Praying With Lior is a documentary about a 13 year old boy, Lior, who has Down syndrome. The documentary follows him in the months leading to his Bar Mitzvah. Lior's mother was instrumental in providing Lior with amazing faith and spirituality. There is a clip shown of Lior with his mother when he was just a few years old and his mother was asking him what song he wanted to sing. He shook his head "no" to all of the typical toddler songs, and gave a huge smile and began to sing along enthusiastically to a prayer. Sadly, his mother died when he was just 6 years old - but her influence on him gave way to a very strong religious faith and a passion for prayer.
As a talkative boy with a good sense of humor, Lior was often the center of attention within his family. He and his older brother had an extraordinarily close relationship. They show him watching Lior during his Bar Mitzvah with tears streaming down his face - a combination of pride, love and admiration. It is the type of relationship I hope my children will have. Then there is Lior's little sister who seems simply irritated by Lior's presence. You can sense that she resents having lived in his shadow. She also says that he embarrasses her. It was so sad, but also understandable.
Within his religious community, Lior was widely accepted - especially by the adults who enjoyed praying with him and had a sense that Lior was somehow closer to God than most. Within his school community, his acceptance was mixed. Some of his classmates were interviewed, most of whom mentioned that they respected Lior and that he was just as God meant for him to be. There was also a clip shown of Lior on the playground during recess where he asks a group of boys if he can play football with them. There is a discussion among the boys, some saying yes, others saying no. The ones arguing that he couldn't play because "he wasn't good at football" won. It broke my heart, but is a scenario I can imagine happening on playgrounds everywhere. At the end of the film, they show Lior going to a new school (high school, I presume). His parents are discussing their apprehension about sending him to a new school. Then they show Lior walking into a classroom with only kids with Down syndrome. I know inclusion is supposed to be the best learning environment, but I let out a sigh of relief when I saw his classmates. Something about it felt so comfortable and so safe. I was surprised at my reaction, but could not deny feeling better about Lior being with his peers with Down syndrome rather than typical peers. Food for thought, I guess.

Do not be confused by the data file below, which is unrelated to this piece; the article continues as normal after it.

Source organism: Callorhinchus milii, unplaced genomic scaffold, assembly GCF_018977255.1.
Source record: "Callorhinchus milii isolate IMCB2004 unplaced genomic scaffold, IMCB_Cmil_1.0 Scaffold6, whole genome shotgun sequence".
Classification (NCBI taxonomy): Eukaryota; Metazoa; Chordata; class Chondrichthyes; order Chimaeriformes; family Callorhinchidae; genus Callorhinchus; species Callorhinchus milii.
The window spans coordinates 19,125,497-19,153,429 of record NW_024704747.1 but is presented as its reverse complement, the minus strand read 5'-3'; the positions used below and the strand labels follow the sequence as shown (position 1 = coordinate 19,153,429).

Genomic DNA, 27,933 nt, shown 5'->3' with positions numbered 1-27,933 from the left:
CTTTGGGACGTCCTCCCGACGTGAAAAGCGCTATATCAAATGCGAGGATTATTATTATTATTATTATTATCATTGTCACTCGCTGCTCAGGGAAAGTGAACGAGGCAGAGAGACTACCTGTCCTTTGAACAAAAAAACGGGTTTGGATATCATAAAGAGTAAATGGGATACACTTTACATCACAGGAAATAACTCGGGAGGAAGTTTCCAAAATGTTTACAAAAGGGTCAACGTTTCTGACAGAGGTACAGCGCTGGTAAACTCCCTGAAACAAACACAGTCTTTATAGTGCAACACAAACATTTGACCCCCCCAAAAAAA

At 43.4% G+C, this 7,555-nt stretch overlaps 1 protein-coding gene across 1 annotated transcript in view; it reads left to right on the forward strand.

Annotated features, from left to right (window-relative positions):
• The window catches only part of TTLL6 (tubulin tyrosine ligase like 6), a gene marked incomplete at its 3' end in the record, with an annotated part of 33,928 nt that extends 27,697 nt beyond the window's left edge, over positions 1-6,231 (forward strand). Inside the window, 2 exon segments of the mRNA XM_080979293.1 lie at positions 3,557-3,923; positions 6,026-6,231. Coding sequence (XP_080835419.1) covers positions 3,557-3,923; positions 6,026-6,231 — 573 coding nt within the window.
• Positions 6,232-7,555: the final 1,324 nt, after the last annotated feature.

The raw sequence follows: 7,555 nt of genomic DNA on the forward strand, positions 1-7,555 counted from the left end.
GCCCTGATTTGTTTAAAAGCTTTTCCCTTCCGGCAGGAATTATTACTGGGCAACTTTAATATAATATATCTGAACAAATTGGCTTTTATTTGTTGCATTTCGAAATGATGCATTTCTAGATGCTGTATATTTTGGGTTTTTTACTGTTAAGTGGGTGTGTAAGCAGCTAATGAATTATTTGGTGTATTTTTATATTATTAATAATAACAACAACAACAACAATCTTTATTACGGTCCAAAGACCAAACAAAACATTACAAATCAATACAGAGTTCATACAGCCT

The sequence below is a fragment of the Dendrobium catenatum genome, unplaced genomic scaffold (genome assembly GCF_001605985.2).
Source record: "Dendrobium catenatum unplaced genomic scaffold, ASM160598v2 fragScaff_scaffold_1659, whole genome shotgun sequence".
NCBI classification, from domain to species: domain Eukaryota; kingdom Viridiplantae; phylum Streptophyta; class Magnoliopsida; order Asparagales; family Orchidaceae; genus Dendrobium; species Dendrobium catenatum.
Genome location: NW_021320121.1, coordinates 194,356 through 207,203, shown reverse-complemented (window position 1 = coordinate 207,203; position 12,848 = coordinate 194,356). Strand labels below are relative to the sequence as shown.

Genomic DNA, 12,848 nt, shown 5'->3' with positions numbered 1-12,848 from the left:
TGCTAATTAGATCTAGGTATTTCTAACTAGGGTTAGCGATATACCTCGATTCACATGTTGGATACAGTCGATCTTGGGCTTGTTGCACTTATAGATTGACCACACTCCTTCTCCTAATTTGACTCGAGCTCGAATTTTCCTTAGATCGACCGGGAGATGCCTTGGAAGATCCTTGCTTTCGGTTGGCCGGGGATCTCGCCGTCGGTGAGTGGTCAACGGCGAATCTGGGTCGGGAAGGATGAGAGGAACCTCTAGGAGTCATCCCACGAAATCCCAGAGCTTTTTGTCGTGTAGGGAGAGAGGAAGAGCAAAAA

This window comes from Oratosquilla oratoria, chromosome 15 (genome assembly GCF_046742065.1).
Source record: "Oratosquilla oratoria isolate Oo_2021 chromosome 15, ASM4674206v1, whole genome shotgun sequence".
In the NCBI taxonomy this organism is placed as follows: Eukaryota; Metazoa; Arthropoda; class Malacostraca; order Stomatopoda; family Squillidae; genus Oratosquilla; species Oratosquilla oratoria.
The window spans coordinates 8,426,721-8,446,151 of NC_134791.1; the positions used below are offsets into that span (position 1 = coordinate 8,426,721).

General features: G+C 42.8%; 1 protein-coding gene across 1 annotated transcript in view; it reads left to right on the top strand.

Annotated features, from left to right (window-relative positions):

Another thing that I've thought about many times since I saw the film was when Lior's father was describing Lior and said "he maybe retarded, but he's not stupid." I was shocked when he said this, mainly because I am so used to taking offense to the word retarded. But, the more I thought about it, the more sense it made to me. Some degree of mental retardation comes with the Down syndrome diagnosis. I can see that areas of Brennan's learning are slowed, but I also see that he is not stupid. He is a great imitator and a good problem solver and is always learning. I can't even count how many times I've told him how smart he is.
The movie evoked every emotion possible in me. Happiness at his relationship with his older brother, sadness at the relationship between him and his younger sister. Pride at the amazing job he did at his Bar Mitzvah after months of preparation. Excitement at the acceptance shown by his classmates, disappointment at the exclusion shown by his classmates. Overall, it was a fantastic documentary - one I highly recommend.